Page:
Establishing Restricted Expression of Caveolin-1 in HIV Infected Cells and Inhibition of Virus Replication
Yung-Tsun Lo, Peter E Nadeau, Shanshan Lin , Ayalew Mergia*
Department of Infectious Disease and Pathology, University of Florida, Gainesville, FL 32611, USA
Caveolin-1 (Cav-1) is the major protein of the caveolae and plays a role in multiple cellular functions and implicated to have anti-HIV activity. Regulated expression of Cav-1 is important for safe and effective use in order to exploit Cav-1 for HIV therapeutic applications.
A series of Cav-1 and GFP expression vectors were constructed under the control of the HIV LTR for conditional expression or CMV promoter and the expression of Cav-1 was monitored in the presence or absence of Tat or HIV infection in order to establish the restricted expression of Cav-1 to HIV infected cells.
Cav-1 expression was evident under the control of the HIV LTR in the absence of Tat or HIV infection as demonstrated by immunoblot. Placing two internal ribosomal entry sequences (IRES) and a Rev response element, RRE (5’~ LTR-IRES-GFP-RRE-IRES-Cav-1~3’) resulted in no expression of Cav-1 in the absence of Tat with effective expression in the presence of Tat. Transduction of HIV permissive cells with this construct using a foamy virus vector show that Cav-1 was able to inhibit HIV replication by 82%. Cells that received LTR-IRES-GFP-RRE-IRES-Cav-1 remain healthy in the absence of Tat or HIV infection.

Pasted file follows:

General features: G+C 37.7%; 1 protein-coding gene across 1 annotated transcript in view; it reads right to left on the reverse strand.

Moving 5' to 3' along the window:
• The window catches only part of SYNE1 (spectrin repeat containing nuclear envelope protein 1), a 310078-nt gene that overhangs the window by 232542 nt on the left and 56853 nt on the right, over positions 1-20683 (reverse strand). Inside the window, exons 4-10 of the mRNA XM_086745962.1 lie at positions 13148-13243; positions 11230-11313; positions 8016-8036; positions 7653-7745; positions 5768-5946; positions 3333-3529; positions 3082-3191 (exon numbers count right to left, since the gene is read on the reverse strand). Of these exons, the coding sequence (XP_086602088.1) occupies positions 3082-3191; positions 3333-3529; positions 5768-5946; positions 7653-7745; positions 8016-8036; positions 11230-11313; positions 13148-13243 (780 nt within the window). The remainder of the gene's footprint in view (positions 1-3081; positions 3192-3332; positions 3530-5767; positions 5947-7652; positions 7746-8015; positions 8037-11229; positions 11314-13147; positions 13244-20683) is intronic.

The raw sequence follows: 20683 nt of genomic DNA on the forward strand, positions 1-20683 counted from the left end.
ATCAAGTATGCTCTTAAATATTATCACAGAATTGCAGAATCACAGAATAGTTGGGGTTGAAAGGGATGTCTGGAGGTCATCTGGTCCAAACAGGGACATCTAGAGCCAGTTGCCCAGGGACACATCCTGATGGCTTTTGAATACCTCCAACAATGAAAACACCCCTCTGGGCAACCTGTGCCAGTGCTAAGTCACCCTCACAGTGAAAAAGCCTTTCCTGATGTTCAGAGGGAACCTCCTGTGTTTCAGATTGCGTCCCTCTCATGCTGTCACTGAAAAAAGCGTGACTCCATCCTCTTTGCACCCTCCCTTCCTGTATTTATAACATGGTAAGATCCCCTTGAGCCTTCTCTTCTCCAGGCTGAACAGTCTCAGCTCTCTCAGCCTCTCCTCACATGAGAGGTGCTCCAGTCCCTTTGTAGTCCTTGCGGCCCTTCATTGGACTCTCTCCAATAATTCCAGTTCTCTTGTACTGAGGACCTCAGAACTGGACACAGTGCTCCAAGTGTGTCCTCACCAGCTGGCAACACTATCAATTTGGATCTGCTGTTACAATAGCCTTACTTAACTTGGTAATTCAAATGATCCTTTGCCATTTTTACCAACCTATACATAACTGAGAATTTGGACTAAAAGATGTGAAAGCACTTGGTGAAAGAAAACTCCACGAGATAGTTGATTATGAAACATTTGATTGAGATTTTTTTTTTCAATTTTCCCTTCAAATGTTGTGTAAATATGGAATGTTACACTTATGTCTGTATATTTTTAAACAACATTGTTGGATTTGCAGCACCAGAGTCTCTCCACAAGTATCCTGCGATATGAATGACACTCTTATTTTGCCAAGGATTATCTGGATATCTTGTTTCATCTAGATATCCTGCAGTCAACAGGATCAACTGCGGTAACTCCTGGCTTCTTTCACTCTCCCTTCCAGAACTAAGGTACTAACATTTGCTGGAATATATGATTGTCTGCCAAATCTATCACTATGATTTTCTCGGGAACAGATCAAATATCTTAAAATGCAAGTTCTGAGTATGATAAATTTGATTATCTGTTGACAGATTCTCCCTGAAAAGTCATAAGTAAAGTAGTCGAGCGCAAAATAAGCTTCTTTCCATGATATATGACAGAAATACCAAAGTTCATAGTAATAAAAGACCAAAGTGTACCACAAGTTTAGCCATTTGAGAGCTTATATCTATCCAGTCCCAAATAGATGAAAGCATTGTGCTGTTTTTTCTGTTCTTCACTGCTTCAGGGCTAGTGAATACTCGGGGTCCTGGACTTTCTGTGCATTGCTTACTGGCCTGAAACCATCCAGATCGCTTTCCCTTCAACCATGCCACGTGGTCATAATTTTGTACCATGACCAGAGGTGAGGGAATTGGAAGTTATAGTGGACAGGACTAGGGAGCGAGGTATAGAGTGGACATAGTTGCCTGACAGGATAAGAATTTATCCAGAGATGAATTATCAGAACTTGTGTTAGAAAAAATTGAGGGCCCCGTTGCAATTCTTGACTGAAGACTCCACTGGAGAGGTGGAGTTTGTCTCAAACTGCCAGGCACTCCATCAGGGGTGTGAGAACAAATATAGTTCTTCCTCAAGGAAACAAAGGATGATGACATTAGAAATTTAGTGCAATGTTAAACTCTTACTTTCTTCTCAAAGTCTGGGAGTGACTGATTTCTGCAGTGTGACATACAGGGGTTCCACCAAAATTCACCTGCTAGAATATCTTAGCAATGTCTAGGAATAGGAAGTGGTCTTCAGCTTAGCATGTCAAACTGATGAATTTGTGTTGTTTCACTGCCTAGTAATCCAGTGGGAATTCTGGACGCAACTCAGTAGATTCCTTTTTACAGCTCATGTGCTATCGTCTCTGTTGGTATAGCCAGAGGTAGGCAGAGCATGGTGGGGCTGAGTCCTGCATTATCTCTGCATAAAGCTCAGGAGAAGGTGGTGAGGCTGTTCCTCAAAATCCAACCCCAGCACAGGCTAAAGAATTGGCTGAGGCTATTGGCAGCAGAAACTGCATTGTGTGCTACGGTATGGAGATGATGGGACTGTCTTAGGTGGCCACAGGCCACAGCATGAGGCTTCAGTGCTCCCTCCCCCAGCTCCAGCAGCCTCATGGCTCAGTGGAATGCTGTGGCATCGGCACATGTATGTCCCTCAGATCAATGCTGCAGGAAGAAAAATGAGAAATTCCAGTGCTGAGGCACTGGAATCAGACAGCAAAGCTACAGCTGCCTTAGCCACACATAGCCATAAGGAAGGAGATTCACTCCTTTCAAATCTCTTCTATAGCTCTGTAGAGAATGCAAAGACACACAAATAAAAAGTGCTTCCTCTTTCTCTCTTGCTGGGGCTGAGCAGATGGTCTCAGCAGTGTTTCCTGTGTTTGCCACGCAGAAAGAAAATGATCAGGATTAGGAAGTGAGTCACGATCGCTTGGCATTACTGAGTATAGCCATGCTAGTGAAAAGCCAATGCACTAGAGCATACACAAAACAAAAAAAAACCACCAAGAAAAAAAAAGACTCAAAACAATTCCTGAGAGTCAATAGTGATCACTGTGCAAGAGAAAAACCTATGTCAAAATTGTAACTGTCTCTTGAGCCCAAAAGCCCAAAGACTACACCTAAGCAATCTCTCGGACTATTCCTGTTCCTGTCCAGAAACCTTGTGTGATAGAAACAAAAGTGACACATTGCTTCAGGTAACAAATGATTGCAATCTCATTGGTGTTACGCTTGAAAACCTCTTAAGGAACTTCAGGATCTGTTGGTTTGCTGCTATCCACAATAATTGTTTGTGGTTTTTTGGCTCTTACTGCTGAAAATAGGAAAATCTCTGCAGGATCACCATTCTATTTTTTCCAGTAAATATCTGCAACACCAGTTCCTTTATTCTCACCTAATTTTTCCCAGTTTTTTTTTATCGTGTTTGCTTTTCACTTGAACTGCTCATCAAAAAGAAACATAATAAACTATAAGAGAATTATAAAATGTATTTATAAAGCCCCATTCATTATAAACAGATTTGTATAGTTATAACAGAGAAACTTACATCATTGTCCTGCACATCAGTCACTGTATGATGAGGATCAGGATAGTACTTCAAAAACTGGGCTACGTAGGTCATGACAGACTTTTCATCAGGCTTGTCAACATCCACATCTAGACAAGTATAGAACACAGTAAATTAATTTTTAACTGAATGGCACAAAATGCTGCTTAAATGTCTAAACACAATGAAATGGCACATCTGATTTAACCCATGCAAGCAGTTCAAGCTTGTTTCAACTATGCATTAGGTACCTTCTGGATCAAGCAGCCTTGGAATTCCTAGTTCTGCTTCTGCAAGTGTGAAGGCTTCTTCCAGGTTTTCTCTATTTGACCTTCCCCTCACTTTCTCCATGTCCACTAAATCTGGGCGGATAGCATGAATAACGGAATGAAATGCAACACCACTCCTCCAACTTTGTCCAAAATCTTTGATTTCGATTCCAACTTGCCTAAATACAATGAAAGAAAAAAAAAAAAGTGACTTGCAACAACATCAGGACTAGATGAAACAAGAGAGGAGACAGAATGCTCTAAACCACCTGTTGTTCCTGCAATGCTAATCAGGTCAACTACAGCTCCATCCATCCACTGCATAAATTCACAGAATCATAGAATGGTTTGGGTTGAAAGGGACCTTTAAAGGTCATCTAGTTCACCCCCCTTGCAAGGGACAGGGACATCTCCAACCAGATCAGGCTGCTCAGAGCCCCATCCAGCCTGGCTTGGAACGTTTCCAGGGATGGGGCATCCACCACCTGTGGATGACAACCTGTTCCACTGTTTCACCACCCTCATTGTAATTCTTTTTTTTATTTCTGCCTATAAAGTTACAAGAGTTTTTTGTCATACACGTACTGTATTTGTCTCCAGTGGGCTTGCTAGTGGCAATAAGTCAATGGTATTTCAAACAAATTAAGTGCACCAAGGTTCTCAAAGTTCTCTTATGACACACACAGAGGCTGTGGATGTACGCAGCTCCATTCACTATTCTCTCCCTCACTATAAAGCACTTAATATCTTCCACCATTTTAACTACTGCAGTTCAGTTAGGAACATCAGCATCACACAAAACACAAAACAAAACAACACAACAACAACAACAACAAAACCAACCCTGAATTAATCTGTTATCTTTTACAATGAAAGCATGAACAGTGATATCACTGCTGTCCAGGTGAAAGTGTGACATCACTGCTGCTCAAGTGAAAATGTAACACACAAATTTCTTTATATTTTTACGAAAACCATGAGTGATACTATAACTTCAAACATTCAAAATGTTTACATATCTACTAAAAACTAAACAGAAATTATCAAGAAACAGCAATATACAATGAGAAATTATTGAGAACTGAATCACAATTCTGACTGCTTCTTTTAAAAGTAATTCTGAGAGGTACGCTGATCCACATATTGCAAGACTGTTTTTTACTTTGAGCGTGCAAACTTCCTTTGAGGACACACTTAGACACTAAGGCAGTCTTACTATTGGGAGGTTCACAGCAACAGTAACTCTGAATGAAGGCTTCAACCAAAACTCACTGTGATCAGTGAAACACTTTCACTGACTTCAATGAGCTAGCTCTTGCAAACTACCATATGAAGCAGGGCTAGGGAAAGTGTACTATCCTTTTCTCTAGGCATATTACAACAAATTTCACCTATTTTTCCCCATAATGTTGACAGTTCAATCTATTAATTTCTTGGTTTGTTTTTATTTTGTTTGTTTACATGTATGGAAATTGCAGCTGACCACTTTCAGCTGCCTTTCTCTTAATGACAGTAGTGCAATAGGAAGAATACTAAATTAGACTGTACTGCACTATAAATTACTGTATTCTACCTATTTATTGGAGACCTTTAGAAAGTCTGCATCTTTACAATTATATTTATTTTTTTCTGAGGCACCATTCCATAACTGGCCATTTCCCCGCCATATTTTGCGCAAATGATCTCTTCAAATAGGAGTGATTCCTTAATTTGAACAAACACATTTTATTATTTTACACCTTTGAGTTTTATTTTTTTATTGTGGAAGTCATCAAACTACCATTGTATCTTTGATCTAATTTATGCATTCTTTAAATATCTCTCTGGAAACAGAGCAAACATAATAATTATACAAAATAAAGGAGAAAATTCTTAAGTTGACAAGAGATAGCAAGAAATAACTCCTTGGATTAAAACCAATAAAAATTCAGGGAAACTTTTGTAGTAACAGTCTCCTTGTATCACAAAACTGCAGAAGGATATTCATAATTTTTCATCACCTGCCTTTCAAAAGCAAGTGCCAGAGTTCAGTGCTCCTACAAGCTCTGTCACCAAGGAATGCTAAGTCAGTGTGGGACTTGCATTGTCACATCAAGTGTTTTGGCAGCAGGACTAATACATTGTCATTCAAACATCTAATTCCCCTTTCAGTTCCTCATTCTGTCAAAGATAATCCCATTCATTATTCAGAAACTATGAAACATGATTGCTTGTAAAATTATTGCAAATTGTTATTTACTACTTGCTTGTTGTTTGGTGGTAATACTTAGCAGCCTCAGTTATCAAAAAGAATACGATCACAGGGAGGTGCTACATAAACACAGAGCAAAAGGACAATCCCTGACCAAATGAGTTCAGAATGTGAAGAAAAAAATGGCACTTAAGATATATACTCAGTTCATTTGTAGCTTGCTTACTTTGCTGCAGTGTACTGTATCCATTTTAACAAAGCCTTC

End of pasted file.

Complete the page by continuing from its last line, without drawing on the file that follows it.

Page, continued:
These results taken together reveal the inclusion of two IRES establishes a significant reduction of leak through expression of Cav-1 in the absence of Tat or HIV infection. Such regulated expression will have therapeutic application of Cav-1 for HIV infection as well as broad applications which can be beneficial for other host-targeted interventions as therapeutics.
open-access license: This is an open access article licensed under the terms of the Creative Commons Attribution Non-Commercial License (http://creativecommons.org/licenses/by-nc/3.0/) which permits unrestricted, non-commercial use, distribution and reproduction in any medium, provided the work is properly cited.
* Address correspondence to this author at the Department of Infectious Disease and Pathology, University of Florida, Gainesville, FL 32611, USA; Tel: (352)-294-4139; Fax: (352)-392-9704; E-mail: email@example.com